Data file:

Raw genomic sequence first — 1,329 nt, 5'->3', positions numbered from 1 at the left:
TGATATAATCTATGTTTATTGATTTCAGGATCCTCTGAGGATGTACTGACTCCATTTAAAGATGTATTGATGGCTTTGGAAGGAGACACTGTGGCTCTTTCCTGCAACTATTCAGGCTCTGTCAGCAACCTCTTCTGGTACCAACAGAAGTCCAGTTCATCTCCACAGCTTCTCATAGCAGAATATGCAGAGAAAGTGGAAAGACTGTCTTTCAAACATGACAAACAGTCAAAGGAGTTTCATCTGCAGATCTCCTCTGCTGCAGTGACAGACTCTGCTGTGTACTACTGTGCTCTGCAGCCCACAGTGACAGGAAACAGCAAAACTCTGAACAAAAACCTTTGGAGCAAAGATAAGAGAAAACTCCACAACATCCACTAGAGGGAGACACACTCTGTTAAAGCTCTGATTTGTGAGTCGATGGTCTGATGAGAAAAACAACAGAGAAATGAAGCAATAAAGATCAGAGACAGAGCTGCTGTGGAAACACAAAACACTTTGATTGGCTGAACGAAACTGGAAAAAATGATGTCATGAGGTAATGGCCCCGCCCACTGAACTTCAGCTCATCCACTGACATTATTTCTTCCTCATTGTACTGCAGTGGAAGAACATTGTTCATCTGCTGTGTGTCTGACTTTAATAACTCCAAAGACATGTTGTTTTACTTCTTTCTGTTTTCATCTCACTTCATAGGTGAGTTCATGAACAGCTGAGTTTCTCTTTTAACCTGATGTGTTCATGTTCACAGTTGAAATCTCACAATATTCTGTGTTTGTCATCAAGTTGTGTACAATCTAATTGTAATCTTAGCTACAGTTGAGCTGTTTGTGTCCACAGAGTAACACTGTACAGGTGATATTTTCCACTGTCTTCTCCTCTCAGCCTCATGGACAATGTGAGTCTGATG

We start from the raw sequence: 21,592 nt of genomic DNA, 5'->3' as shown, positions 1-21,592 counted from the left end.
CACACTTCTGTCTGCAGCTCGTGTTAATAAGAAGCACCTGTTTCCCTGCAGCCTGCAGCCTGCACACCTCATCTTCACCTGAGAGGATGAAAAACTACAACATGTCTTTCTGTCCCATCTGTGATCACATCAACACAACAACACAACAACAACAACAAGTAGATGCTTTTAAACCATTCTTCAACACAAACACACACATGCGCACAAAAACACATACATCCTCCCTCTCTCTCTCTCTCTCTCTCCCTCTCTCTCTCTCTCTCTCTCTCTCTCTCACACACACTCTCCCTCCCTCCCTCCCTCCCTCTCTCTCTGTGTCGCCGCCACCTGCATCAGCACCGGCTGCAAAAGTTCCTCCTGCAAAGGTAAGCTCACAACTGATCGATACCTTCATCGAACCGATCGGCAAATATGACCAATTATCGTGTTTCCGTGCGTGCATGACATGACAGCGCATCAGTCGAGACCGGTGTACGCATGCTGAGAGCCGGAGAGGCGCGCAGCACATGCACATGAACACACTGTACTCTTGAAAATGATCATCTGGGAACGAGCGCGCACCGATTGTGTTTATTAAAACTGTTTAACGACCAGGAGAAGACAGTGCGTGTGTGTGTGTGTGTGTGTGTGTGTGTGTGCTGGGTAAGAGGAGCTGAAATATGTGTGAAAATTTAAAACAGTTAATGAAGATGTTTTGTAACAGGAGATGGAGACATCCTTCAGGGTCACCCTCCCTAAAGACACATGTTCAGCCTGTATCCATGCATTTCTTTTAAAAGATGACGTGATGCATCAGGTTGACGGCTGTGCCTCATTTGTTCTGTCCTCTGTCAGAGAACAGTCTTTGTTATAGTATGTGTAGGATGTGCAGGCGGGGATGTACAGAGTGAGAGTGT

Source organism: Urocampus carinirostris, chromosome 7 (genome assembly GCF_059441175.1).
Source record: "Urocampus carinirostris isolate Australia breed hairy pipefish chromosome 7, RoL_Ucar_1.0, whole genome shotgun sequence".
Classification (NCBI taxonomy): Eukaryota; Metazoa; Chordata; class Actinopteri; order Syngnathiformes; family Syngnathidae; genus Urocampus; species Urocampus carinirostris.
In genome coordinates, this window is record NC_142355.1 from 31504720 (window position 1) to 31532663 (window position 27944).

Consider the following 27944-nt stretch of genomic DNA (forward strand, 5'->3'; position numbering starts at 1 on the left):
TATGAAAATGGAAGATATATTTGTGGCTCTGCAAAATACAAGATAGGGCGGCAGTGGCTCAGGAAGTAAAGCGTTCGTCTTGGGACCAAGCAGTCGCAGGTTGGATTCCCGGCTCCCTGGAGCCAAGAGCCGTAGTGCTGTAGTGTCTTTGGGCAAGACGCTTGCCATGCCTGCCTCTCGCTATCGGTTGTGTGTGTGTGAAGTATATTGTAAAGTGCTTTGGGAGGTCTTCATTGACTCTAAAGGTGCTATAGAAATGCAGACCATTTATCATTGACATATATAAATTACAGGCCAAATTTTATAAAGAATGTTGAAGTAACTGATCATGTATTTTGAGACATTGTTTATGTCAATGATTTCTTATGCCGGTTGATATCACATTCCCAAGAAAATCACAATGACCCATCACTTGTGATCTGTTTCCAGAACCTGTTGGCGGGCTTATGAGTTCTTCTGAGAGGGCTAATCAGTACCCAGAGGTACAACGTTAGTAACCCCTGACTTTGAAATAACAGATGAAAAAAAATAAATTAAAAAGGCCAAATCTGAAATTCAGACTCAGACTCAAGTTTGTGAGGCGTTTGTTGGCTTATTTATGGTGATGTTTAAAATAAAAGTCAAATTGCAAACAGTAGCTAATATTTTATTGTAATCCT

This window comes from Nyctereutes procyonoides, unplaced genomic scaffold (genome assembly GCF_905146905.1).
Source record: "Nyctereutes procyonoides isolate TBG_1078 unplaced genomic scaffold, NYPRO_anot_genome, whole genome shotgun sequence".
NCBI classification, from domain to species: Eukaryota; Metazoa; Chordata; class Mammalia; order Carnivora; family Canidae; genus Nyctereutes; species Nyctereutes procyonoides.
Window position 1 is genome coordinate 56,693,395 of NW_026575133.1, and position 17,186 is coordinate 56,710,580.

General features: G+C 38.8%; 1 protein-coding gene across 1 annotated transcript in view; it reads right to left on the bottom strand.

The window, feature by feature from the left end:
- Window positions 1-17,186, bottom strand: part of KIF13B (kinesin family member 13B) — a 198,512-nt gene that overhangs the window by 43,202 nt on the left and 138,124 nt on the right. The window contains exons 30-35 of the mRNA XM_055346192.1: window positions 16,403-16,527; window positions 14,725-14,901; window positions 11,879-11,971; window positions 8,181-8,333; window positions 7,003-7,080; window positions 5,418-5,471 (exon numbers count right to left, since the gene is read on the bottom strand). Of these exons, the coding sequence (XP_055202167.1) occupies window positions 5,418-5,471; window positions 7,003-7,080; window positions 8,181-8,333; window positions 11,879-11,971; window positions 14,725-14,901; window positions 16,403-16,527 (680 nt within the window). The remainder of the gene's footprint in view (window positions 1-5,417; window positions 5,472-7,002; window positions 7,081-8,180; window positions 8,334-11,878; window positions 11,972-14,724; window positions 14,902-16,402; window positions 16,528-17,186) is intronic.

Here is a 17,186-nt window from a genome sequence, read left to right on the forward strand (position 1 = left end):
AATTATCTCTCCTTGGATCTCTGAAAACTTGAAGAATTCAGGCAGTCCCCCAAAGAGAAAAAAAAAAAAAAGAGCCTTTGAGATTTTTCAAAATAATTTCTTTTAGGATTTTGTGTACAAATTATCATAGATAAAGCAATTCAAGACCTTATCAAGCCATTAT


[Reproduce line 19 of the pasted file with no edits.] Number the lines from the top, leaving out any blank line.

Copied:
AATTATCTCTCCTTGGATCTCTGAAAACTTGAAGAATTCAGGCAGTCCCCCAAAGAGAAAAAAAAAAAAAAGAGCCTTTGAGATTTTTCAAAATAATTTCTTTTAGGATTTTGTGTACAAATTATCATAGATAAAGCAATTCAAGACCTTATCAAGCCATTAT